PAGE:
Leading A/D converter vendors such as Analog Devices, Texas Instruments, and Maxim (to cite just a few) have targeted the digital X-ray market with devices which have the appropriate combination of specifications in key parameters which are unique to this application. This is achieved by packing multichannel front ends and converters into small, low-power devices with performance, which meets the complex and stringent application requirements.

I don't envy the situation of vendors of those traditional light boxes, but there's no holding back the technology in these cases — and digital imaging will only get better, as the components and algorithms (yes, it takes those, as well) get better. The integrated, application-specific AFE has done them in, just as the image sensor and ASIC has killed the venerable film-based camera for snapshots and professional picture-taking.

Are there any other historically long-lasting and significant technologies which integrated AFEs have “destroyed?” Even more intriguing: are there any applications where you don’t see that happening, at least for a long while?

9 comments on “Your Radiography AFE Killed My Light-box Business

  1. RedDerek
    February 7, 2014

    Back in the mid-90's, I worked for a semiconductor company. I have to go back through my notes, but one of my customers were highly involved with the development of this product. They used high voltage digital ICs to read the panel (my involvement). Beyond this point, I am sure there was analog component to obtain the grey scale component of the panel.

    One of the challenges they had was packaging. They had to bulk up the panel in order to fit the current x-ray film trays. I am sure that is all gone by the way-side now.

    As an applications engineer, it was fun helping the developing technologies to market. Other products I worked with back then were plasma displays, vacuum florescent displays, and several other high-voltage display applications such as eInk's for the Sony eBook.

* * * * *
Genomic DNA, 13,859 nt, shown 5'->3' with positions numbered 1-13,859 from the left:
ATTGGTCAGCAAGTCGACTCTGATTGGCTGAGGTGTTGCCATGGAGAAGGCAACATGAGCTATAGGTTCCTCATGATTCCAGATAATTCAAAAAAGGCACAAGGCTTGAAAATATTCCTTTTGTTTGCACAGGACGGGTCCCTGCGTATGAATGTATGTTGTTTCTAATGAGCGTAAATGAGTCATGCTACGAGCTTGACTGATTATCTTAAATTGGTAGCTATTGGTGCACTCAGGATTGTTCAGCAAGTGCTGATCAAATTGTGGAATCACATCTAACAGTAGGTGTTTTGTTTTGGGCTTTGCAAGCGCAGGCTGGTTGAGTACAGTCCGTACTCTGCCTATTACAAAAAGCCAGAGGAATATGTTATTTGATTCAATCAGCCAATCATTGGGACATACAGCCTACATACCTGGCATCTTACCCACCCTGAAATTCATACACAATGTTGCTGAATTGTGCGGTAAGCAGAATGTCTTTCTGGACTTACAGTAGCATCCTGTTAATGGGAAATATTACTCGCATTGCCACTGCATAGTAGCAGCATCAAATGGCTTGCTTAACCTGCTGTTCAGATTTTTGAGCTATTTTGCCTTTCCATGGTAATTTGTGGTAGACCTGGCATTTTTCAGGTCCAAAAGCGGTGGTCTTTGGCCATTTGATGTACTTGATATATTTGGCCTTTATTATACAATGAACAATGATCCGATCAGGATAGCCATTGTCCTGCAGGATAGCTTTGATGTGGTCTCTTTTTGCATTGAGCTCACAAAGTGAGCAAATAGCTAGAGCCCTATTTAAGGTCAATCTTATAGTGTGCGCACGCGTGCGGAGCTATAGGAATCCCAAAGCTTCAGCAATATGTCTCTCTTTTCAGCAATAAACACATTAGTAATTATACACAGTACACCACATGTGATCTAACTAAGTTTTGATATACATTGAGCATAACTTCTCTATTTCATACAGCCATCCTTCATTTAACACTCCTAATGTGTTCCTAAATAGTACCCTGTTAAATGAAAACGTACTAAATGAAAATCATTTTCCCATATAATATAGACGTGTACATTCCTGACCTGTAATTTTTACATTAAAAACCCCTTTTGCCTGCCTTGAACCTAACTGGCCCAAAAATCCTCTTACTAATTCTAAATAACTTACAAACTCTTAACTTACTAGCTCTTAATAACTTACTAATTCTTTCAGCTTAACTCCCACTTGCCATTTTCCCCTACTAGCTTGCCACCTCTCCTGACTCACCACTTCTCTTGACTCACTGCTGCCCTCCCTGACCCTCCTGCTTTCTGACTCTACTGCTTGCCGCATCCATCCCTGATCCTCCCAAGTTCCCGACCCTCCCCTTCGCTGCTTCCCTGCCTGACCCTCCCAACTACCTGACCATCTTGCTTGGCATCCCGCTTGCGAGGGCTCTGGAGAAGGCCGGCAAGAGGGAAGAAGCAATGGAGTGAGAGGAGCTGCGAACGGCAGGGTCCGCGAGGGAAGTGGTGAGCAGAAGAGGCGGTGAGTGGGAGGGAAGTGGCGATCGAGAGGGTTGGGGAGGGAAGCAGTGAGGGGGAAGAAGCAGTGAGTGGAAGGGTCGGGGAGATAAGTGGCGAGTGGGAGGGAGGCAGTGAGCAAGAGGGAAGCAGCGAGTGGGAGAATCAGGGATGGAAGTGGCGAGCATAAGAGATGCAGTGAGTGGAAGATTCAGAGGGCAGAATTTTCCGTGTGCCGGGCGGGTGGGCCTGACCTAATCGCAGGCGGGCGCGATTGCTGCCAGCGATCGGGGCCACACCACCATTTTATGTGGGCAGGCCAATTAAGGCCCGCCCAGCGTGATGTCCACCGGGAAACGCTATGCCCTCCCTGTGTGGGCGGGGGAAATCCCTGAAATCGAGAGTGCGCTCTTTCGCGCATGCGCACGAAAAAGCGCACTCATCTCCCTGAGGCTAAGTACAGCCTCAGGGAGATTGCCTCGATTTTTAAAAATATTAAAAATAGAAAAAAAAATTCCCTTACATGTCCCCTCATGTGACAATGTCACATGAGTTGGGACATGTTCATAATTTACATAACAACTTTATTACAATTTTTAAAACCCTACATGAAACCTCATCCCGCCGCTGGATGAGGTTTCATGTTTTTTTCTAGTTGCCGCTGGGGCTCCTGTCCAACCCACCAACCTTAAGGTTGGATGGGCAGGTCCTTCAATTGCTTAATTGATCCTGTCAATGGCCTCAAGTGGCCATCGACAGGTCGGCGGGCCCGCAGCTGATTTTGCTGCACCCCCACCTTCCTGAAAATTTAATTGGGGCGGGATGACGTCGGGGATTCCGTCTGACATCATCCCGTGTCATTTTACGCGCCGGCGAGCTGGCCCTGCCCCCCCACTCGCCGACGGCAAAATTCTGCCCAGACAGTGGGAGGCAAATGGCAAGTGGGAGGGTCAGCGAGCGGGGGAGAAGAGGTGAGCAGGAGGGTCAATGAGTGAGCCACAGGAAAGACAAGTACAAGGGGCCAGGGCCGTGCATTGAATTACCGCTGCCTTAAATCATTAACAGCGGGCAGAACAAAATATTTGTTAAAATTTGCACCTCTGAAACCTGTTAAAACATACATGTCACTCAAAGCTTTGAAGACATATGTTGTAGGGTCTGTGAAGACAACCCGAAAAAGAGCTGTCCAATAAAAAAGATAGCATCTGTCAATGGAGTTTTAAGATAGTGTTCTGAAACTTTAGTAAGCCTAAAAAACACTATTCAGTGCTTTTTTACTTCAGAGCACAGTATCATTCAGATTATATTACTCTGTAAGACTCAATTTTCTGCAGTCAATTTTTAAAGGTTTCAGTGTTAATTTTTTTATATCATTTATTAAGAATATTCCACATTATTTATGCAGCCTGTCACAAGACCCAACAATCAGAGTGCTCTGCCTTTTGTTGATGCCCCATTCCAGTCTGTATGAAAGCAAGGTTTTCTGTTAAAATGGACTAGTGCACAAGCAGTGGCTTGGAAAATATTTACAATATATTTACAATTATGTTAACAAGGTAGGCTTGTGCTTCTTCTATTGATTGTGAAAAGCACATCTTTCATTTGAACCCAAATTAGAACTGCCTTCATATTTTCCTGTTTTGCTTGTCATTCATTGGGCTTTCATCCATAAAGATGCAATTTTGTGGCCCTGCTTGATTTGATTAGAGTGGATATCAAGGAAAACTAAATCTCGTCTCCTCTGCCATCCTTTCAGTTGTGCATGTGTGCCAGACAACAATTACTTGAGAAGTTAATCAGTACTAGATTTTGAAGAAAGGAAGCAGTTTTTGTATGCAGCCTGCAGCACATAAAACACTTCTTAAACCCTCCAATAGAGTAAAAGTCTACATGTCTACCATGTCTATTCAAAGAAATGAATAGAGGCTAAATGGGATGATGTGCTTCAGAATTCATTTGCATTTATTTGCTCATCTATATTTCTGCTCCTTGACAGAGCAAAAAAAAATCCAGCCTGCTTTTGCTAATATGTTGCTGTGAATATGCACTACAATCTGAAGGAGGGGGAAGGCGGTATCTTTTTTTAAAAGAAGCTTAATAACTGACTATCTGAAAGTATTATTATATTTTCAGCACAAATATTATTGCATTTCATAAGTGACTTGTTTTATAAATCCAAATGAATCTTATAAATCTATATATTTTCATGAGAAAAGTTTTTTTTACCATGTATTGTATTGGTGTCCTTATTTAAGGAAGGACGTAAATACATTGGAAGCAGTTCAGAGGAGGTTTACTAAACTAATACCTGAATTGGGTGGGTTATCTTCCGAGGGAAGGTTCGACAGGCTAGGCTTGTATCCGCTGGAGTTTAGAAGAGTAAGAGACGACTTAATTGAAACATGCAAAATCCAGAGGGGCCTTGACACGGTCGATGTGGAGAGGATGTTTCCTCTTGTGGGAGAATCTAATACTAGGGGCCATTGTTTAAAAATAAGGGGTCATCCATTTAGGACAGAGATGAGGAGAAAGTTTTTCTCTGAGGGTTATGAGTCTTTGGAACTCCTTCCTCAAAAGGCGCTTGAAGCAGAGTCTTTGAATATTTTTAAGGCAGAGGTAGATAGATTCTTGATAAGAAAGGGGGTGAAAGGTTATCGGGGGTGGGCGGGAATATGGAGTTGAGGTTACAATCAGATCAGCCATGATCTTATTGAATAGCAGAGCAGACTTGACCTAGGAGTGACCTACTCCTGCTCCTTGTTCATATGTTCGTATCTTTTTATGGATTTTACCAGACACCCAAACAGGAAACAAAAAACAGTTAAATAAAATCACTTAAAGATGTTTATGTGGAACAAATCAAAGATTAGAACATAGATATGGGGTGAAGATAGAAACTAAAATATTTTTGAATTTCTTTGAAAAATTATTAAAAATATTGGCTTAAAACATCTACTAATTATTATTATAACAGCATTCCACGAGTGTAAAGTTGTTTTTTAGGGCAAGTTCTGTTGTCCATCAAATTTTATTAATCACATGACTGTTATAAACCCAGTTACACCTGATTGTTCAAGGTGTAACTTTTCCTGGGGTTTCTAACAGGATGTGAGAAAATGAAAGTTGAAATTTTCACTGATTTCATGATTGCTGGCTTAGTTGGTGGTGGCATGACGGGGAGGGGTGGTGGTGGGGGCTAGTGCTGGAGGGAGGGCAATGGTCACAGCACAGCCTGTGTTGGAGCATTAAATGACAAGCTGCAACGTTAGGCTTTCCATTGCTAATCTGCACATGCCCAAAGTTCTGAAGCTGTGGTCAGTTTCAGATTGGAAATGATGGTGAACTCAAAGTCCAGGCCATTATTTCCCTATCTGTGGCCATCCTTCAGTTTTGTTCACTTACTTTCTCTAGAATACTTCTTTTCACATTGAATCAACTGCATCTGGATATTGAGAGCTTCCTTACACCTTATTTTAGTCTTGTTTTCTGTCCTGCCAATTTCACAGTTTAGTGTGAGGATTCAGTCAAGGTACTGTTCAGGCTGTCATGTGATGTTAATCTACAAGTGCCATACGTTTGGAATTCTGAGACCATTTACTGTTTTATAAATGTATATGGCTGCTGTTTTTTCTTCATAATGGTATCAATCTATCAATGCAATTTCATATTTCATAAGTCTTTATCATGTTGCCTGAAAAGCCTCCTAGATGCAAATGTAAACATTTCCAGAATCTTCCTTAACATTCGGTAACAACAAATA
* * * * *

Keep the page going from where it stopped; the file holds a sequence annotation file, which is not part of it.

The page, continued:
I could like up some blogs as to how these displays operate – on a simple level. I just have to make sure I do not provide any trade secrets in the process. (I still respect my customers from years ago.)

  2. Victor Lorenzo
    February 8, 2014

    Just like radiography imaging has beneficed from advances in analog and digital integration, ultrasound imaging has also been subjected to dramatic changes in the last few years. The following three could somehow represent three integration levels in diagnostic equipments (combison 310, Sonosite-Fujifilm Edge(R) ultrasound machine and GE Handlhelp VScan):

  3. samicksha
    February 9, 2014

    As more and more applications reaching cloud with demand of creating most of things online, the medical devices are required to transform into digital. I visted a very old hospital near my home they have Uni-matic 325 but their interest was to convert same machine to digital rather than investing in new machine.

  4. Victor Lorenzo
    February 9, 2014

    Interesting project, @Samicksha. Having the possibility to integrate a sensor like GE's FlashPad (part of GE's Discovery 565 RX Ray) would probably be feasible.

  5. Davidled
    February 13, 2014